believing that over time prospects here will eclipse those offered by the shale
revolution.
A final
session looked at vessel production technology. Echoing Rolls-Royce Marine’s
Richard Bowcott’s earlier comments, IHC Asia Pacific’s Francis Tang made the
case for integrated offshore vessels. 
Nantong
Rainbow Offshore & Engineering Equipment chief marketing officer Roy Yap

presented a modular approach to increasing operational flexibility in an
engaging talk which drew ready parallels with Lego. 
As a
senior representative with a Chinese shipyard Mr Yap also fielded questions on
the Chinese shipbuilding industry more widely. “There are some serious
misconceptions around Chinese financing,” he told the gathering. 
The idea
that yards would routinely require just a five or ten per cent deposit on
newbuildings was misplaced. Such contract offers were one-off ‘silver bullets’
designed to propel a yard into a new segment.
Their
appeal in today’s environment had also waned as yards have found that
speculators who paid such minimal deposits could now walk away from their
contractual commitments relatively easily.
He refuted the idea that Chinese
banks are mandated to lend irrespective of the prevailing economic climate.  

Chinese
yards do not fear the competition provided by Vietnamese yards,
he said, but
they had been concerned earlier this year that favourable exchange rates and
proximity to European owners would boost the fortunes of Turkish yards at their
expense.
This
fear has dissipated as the year has gone on. Mr Yap said that Nantong Rainbow
was now looking to diversify into new markets with lift vessels and the
renewables sector being looked at.
Day 2 –  9 Sep 2015
Delegates at Riviera’s Asian Offshore
Support Journal Conference in Singapore heard that
Malaysia is
Southeast Asia’s star performer. Confidence was also expressed in offshore
India, West Africa and in the Middle East.
However, offshore Brazil
remains a frustrating market and the Mexican Gulf is falling short of the hype
seen a year ago.
Effects on Keppel, Sembcorp or Ezion? 
Speaking
in the regional round-up panel discussion on day two of the conference Yinson
Holdings general manager Lim Choo Heang
said his company was
“offered up a
contract twice a month in Malaysia” and cited the country’s offshore prospects
as “the best in the Southeast Asia region.”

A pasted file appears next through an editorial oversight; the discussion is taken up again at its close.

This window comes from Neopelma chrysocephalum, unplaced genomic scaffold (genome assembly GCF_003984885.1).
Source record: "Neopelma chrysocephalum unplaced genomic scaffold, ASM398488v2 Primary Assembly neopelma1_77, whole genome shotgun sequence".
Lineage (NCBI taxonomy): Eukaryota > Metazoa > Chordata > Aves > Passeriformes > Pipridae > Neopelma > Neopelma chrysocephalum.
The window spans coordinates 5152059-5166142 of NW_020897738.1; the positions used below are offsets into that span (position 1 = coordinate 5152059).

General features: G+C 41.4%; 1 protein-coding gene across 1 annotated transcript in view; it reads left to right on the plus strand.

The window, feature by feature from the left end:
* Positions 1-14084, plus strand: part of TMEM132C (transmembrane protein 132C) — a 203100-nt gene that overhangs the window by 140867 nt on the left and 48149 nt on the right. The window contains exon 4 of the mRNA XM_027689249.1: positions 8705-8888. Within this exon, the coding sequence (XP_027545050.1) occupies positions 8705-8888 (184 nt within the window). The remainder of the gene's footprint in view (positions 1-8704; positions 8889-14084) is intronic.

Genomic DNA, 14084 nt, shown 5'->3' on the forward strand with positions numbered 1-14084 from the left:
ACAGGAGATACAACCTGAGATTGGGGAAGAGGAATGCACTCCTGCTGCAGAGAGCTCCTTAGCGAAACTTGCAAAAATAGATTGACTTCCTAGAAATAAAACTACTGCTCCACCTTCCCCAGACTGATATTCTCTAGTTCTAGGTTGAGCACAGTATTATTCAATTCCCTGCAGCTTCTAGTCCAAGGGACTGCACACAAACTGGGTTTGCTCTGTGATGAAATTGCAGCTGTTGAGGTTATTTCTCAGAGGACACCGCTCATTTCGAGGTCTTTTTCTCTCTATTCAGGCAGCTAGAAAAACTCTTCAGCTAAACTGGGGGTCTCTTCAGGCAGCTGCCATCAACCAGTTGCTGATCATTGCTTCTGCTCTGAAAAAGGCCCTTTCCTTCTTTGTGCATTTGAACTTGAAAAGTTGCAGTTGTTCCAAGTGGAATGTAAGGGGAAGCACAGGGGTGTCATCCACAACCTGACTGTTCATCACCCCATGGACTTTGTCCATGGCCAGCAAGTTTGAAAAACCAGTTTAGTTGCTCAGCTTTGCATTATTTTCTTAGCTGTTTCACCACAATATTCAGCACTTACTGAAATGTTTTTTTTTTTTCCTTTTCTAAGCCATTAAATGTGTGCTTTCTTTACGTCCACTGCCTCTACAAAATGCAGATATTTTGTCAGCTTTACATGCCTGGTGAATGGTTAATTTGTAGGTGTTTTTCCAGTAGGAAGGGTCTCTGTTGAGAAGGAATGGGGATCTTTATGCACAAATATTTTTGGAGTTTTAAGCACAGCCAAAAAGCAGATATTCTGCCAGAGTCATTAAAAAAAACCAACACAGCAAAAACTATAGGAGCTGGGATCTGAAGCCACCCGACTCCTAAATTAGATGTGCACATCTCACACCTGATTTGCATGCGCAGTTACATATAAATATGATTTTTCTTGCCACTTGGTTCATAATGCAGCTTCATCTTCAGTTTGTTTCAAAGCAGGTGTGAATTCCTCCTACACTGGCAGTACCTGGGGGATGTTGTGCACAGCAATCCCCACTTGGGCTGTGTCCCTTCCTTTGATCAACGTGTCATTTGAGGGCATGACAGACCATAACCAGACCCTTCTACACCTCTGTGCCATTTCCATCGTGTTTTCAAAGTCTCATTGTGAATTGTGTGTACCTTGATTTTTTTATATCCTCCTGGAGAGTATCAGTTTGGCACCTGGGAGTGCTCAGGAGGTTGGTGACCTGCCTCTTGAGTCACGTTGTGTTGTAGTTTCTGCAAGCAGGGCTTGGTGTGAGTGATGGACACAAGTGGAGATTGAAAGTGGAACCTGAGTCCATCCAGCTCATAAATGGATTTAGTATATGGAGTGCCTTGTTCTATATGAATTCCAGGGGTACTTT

He
acknowledged that when dealing with the authorities “contractually it was
sometimes one-way traffic”, but when it came to practical operations he found
the environment straight forward and conducive to doing business.
A later
panel featuring Westshore do Brasil president Daniel Del Rio, Swire Pacific
Offshore commercial director Duncan Telfer
and MMA president offshore George
Horsington
, dissected the Brazilian Mexican, Middle Eastern and West African
offshore markets.
In a
characteristically open presentation, Mr Del Rio acknowle
dged that
Brazil-flagged vessels were being favoured to the exclusion of internationally
flagged ones. 
Asked
to rank the regions in terms of ease of operation and rate of return on
investment, Mr Telfer said Brazil came last in both categories.
He added that
operators were not helping themselves by “cutting each other’s throats by
offering rock-bottom rates when tendering”.
Prospects
in the Mexican Gulf are presently not matching the hype seen even a year ago,
Mr Telfer added, although he foresaw a quicker turnaround in this region’s
fortunes compared to equally hyped Iran. 
West
Africa was talked of in largely favourable terms while Namibia was referred to
as geologically – but not politically – similar to Brazil.
“Petrobras themselves have been looking
at Namibia,” said Mr Telfer, although Mr Del Rio was quick to point out that a
few years ago Brazil’s Petro Rio had looked at this prospect but decided not to
follow through.
Mr
Horsington
cautioned smaller owner/operators against taking contracts “any
time, anywhere”, even though the temptation in today’s challenging market is
obvious. “Being niche, having presence and connections is what counts,” h
e
said.
Other
sessions on day two looked at the economic case for new technologies, the
challenges of maintaining a long-term vision when facing short-term pressures,
dealing with contract termination and regulation.
A poll
of the conference delegates produced more than 40 different predictions for the
biggest opportunity in 2016.
The
most popular views were: IMR and subsea vessels; Iran; LNG; vessel scrapping;
mergers and acquisitions; India; and an industry-wide efficiency drive.